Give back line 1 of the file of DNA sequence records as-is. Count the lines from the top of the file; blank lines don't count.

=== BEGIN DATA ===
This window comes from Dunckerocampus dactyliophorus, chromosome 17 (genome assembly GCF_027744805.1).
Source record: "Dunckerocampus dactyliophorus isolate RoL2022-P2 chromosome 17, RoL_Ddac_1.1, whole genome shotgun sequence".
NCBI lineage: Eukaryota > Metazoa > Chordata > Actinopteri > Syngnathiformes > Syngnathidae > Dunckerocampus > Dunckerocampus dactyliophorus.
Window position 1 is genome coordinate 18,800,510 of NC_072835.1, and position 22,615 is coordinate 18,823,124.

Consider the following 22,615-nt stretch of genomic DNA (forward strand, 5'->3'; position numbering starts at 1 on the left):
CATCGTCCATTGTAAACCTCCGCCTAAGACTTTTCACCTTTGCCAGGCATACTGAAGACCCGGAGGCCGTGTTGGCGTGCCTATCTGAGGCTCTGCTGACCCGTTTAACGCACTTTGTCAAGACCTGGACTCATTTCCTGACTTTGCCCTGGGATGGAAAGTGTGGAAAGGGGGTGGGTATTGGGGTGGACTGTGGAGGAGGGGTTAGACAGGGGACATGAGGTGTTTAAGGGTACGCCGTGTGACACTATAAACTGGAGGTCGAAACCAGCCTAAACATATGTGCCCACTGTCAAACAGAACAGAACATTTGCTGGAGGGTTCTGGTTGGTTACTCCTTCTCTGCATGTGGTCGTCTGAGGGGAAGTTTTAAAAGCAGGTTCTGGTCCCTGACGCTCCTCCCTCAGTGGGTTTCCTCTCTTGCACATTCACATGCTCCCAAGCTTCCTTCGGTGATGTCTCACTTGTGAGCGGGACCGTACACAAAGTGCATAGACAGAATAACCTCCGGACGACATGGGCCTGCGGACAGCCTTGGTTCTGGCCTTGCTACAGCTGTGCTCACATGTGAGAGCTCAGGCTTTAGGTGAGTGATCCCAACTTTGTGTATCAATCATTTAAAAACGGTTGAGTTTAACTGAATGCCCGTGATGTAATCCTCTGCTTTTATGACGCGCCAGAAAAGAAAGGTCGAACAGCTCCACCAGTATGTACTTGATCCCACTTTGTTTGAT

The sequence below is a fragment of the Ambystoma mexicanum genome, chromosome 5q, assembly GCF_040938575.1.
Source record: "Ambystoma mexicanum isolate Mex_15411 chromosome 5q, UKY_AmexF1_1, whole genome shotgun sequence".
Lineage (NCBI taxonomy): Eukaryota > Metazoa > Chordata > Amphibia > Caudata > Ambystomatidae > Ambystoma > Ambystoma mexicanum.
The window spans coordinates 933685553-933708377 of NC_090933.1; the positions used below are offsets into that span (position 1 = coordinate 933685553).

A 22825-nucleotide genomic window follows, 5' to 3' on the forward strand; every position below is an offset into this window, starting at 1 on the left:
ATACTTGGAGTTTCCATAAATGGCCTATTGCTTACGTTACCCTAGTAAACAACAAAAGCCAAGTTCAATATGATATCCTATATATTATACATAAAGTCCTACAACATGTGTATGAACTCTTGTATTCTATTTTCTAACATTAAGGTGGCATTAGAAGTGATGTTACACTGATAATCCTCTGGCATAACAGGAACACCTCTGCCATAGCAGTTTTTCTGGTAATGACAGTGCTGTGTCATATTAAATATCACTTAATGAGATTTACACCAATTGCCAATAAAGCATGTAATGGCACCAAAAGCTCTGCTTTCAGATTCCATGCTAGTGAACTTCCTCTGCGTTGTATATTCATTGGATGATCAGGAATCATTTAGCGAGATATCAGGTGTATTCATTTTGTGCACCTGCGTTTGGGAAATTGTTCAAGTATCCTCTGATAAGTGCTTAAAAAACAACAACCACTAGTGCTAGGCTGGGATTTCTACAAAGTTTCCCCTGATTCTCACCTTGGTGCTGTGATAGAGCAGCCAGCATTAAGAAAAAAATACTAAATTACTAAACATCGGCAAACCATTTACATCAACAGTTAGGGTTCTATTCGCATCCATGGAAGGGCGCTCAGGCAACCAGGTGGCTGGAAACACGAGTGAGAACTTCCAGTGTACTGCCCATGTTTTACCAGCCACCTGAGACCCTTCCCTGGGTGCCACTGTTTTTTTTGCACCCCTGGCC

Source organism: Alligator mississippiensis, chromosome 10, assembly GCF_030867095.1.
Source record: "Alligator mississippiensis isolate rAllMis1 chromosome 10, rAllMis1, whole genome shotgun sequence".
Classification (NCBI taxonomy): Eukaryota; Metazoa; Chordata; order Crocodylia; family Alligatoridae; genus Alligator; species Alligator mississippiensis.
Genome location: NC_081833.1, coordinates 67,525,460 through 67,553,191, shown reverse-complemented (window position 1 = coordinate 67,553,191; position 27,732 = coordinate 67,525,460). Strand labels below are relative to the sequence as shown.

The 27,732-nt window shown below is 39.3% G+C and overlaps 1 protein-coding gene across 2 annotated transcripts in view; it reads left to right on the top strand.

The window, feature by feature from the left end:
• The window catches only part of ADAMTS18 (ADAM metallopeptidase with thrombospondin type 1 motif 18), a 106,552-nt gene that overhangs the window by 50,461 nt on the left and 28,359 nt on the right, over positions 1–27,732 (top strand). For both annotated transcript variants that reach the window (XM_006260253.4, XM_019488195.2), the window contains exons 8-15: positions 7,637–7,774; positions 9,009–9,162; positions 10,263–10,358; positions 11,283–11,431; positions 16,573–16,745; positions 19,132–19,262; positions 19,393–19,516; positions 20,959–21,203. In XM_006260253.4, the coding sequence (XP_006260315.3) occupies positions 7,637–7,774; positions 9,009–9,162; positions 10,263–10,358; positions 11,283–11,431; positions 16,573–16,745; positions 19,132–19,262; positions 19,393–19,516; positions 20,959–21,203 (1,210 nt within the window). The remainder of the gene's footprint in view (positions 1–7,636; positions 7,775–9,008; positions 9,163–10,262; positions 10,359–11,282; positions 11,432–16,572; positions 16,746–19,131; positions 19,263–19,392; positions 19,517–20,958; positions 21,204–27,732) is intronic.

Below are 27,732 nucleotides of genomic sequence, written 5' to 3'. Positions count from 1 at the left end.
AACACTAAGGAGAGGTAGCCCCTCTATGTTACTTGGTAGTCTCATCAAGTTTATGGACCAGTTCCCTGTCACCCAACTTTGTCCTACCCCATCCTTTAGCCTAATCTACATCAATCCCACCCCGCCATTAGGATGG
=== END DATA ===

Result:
This window comes from Dunckerocampus dactyliophorus, chromosome 17 (genome assembly GCF_027744805.1).